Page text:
“I was a single mother for 18 years and I want to show my daughter Ilonka, who turns 21 this year, that with determination nothing is impossible. And lastly, I have to do it for myself. With my daughter all grown up I now have more time to do things I have always dreamed of. Now at last I have the time and energy to challenge myself with new adventures. I am also dreaming of climbing the Great Wall of China, walking Santiago de Compostela in Spain and exploring Peru.”
She has already started breaking in her new waterproof hiking boots and she plans to take a few special things with her on the climb. “I am going to have a flag or banner made which my students, colleagues and friends can sign and which I can wear as a scarf during my trek up the mountain. I plan to wear my daughter’s beanie and maybe I will also get some other items from loved ones to inspire me.”
Amanda says she can’t wait to stand on Africa’s crown, Uhuru Peak (5 895m above sea level). “The whole process is going to be a challenge – climbing with people I don’t know that well, eating strange food, being dirty and of course the cold – but it will all be worth it when I’m standing on top of the mountain. And after the climb we are going to the white, warm beaches of Zanzibar for a few days which is going to be fabulous!”
SIDEBAR: A few interesting facts provided by Amanda Louw:
- 1% of all breast cancers are diagnosed in men.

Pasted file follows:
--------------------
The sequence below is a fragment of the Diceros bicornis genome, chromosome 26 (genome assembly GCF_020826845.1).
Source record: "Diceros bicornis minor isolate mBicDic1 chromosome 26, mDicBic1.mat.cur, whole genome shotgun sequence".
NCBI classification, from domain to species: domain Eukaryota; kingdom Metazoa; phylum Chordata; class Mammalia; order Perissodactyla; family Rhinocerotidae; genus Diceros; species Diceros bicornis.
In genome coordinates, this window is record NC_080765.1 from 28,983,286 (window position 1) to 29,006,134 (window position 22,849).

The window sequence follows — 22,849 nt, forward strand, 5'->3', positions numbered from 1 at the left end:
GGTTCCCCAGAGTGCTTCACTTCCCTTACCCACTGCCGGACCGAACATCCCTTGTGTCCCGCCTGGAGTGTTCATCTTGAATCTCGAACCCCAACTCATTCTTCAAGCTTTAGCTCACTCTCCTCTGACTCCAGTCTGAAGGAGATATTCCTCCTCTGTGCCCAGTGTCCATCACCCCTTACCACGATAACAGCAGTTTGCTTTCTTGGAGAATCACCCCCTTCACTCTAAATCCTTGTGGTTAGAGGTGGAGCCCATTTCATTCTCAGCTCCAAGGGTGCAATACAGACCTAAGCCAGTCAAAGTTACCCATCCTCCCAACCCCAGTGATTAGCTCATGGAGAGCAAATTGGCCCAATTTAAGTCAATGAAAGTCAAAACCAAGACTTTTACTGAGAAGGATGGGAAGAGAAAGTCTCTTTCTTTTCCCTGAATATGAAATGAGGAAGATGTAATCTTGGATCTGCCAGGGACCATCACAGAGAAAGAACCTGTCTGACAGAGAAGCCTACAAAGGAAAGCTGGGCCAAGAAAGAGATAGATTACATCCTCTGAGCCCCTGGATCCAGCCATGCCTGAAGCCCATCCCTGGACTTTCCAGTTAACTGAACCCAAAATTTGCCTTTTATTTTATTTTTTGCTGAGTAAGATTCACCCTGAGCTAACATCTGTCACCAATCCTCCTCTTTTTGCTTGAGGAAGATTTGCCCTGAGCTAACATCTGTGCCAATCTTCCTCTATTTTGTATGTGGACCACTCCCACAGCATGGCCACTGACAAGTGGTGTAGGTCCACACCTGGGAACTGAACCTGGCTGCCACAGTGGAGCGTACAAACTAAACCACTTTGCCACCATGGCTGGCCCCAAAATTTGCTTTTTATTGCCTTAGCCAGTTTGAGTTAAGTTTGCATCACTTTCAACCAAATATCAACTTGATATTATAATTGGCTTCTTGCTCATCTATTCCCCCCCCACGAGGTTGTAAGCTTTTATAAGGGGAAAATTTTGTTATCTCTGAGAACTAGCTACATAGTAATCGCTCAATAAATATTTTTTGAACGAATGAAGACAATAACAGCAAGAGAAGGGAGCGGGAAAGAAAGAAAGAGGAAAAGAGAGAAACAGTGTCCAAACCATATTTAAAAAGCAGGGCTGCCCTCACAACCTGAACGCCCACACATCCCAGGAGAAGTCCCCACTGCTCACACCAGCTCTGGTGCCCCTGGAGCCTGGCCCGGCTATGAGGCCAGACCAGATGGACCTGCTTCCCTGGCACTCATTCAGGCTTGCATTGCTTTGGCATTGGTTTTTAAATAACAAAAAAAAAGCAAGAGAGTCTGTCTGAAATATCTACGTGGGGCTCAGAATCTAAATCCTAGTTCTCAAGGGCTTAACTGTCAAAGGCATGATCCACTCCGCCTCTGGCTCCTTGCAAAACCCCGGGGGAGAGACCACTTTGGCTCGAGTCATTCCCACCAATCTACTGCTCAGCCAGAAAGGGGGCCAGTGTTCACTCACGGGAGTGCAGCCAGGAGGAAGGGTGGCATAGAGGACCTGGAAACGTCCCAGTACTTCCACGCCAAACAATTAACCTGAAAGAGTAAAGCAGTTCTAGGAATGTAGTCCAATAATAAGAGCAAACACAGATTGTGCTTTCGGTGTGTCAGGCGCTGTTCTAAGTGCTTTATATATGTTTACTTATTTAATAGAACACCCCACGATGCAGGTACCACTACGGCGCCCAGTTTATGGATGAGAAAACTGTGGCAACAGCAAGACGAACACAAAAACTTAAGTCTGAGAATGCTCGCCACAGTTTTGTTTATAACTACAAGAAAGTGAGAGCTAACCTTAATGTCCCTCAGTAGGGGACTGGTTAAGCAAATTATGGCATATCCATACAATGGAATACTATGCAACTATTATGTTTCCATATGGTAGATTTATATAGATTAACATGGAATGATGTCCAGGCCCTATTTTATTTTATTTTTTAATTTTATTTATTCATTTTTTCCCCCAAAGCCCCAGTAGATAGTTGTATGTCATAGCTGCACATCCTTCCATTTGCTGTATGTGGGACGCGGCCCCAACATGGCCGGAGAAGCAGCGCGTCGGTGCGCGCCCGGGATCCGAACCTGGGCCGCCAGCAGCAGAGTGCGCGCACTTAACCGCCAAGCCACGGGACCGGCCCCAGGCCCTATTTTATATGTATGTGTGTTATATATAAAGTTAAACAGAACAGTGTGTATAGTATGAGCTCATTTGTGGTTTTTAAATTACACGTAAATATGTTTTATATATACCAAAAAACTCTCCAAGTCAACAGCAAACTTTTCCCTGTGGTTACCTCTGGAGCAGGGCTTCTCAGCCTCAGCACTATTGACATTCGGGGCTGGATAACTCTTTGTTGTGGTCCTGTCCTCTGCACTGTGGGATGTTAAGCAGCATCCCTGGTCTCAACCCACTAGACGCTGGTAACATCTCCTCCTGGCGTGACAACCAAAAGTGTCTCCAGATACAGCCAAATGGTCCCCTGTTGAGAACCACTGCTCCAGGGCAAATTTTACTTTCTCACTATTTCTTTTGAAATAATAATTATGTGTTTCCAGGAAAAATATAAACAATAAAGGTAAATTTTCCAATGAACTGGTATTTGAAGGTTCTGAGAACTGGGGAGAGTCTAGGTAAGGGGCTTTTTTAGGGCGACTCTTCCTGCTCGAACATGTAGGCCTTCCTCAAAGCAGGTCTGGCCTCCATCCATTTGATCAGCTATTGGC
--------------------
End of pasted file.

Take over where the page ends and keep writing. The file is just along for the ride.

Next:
- General statistic show that one in eight women will be diagnosed with breast cancer during her life time. However, some say that one in 26 women will be diagnosed but this can be due to the fact that women in poorer, rural areas may not have access to medical facilities and thus they may not be diagnosed and treated.
- It is important that all women of 40+ should get regular mammograms. Young women must do breast self examination when they reach puberty. This examination must bedone on the same day each month. This way abnormalities can be detected soon and treatment can be minimally invasive.
- Since 2008 220 mammographers have qualified at UJ.
- Radiography is classified as a scarce skill by the Department of Health and the Department of Labour (mammography falls under radiography, but it is even more specialized). There is a constant demand for more mammographers and it is a good career choice for women. However, women who want to qualify as mammographers must be professional, have empathy and be a good communicator because mammography is such an intimate and often emotional procedure.